11-10-2009 05:44 PM
I just bought a ST32000542AS (2 TB) this weekend to replace an external drive that was dying.
I successfully moved everything to the ST32000542AS (using a Vantec dock) before the old drive died. Yay!
But tonight, ultimate sadness -- after putting the drive in an enclosure, I found that the ST32000542AS will not spin up. Notes:
-- I've tried the ST32000542AS in the SATA hard drive dock I used to do the transfer, as well as three other external cases.
-- I've confirmed that other SATA drives work perfectly with all four of the devices referenced above. The problem is definitely the ST32000542AS.
-- With 2 of the external cases referenced above, the front LEDs just blink forever when loaded with the ST32000542AS. The power light on the hard drive dock just goes out immediately after being powered on. (Again, these devices still work perfectly with other SATA drives.)
To say the list, I'm a bit crushed right now. I need to work tomorrow, so I'm considering whether to buy another drive before Fry's closes tonight and spend all night restoring everything I can.
I've started a support request as well, but expert advice would be incredibly appreciated.
Solved! Go to Solution.
11-10-2009 06:18 PM
11-11-2009 08:02 AM
Thanks for the note. I don't currently own a multimeter, but I'd go buy one if it'd improve my chances of getting everything off the drive.
What's your thinking? That we'd get a better idea of why the drive won't spin up with those measurements?
11-11-2009 08:54 AM
11-11-2009 10:01 AM
I'm not confident that the TVS diodes are the problem, but it's an easy thing to rule out.
Excellent, I'll get a multimeter and report back.
In surprising news, Krista from Seagate support responded and said that they "don't support using Seagate hard drives in 3rd-party enclosures".
Is it widely known that Seagate doesn't support their drives (and presumably Maxtor drives) in external configurations like RAIDs, Drobos, and just ordinary external enclosures?
11-11-2009 11:39 AM
11-11-2009 04:03 PM - edited 11-11-2009 04:03 PM
If you know how to use a multimeter, then measure the resistances, on the diode range, between ground and each of the +5V and +12V inputs.
So, please be gentle if this answer seems really stupid...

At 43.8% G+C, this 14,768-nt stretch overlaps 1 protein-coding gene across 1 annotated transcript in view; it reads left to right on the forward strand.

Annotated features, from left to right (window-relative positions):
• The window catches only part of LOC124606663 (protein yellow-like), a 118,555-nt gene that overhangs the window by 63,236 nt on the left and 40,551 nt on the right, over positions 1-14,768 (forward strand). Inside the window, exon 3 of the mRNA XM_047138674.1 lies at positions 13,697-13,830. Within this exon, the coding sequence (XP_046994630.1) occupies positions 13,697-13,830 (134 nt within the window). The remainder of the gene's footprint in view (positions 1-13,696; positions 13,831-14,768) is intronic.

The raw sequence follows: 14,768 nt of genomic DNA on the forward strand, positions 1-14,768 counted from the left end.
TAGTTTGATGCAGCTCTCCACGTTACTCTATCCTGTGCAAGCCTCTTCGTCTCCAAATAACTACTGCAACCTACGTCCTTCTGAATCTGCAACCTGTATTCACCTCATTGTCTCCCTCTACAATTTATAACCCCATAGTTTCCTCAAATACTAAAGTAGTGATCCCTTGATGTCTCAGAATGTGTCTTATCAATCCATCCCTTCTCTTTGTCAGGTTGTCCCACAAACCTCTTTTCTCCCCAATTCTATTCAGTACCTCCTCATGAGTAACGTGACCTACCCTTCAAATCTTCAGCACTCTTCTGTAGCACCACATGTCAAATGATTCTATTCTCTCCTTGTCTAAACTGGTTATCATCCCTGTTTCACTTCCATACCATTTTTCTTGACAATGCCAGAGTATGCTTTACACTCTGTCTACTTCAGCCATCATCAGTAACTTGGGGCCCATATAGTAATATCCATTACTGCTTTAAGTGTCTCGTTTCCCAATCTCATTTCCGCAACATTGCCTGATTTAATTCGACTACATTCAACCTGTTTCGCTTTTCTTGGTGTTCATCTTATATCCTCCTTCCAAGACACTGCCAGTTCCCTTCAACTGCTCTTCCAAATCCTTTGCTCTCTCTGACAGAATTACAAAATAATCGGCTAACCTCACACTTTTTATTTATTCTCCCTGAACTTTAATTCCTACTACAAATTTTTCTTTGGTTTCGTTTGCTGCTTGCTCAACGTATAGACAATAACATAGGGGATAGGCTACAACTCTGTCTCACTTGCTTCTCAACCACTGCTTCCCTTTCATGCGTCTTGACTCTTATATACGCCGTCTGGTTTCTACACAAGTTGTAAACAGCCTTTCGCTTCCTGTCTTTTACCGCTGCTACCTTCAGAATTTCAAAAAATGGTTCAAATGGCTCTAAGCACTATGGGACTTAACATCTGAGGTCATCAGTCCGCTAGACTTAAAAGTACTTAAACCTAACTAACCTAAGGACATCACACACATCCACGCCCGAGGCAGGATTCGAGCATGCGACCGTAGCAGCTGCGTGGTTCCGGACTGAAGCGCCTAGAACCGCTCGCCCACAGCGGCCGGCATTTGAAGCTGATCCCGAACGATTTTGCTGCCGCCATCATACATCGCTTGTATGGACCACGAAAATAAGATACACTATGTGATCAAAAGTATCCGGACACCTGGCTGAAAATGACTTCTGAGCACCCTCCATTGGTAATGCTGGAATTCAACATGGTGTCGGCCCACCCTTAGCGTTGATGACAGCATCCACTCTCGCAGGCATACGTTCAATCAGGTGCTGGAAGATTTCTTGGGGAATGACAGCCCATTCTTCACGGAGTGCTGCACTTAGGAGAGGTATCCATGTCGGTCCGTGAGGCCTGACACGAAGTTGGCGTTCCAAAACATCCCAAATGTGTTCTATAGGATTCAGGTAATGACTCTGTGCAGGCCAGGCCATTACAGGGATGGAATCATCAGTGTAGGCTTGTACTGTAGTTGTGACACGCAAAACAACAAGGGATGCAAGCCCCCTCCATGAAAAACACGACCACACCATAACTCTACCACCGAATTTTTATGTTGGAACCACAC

Pin 7 - 50 kilohms
Pin 8 - 50 kilohms
Pin 9 - 50 kilohms
Pin 13 -0.5 ohms
Pin 14 - 0.5 ohms
Pin 15 - 0.5 ohms
11-11-2009 04:25 PM
11-12-2009 09:51 AM - edited 11-12-2009 09:52 AM
If you can trust your power supply, then you can desolder the diode, or cut its pins close to the body with sidecutters. The drive will work perfectly OK without it, albeit without protection on the 12V input.
To confirm that you have the right diode, measure its resistance by directly connecting the multimeter to its pins. If you are still not sure, read the numbers on the diode's body and let us know.
Man, you are the Hard Drive Whisperer. I can't tell you how much I appreciate talking with an expert.
The resistance was 0.2-0.3 ohms, and there's evidence that sacrificed itself (it looks like the foam above it got hot for a bit). If there is a number on the diode, I don't see it.
I do have a hard drive dock I trust. I'm trying to be frugal so it's a bit difficult to accept that I may just need to throw away $180, but there's enough data on the drive that I didn't have a chance to re-back up that it would be worth it.
Shame that Seagate support is so slow and seemingly only works from "is it plugged in?" scripts.
Is it possible to buy a replacement board?
11-12-2009 10:22 AM - edited 11-12-2009 01:15 PM
I took a deep breath, clipped the diode, and...the drive is working perfectly. I'm backing it up to a [brand redacted] drive as we speak.
I'll talk to support about the possibility of getting a replacement board. Hopefully they'll give me one or sell me one at a reasonable cost so I can keep buying and recommending Seagate drives.
Thank you, thank you, thank you. I hope the good karma comes back ten-fold!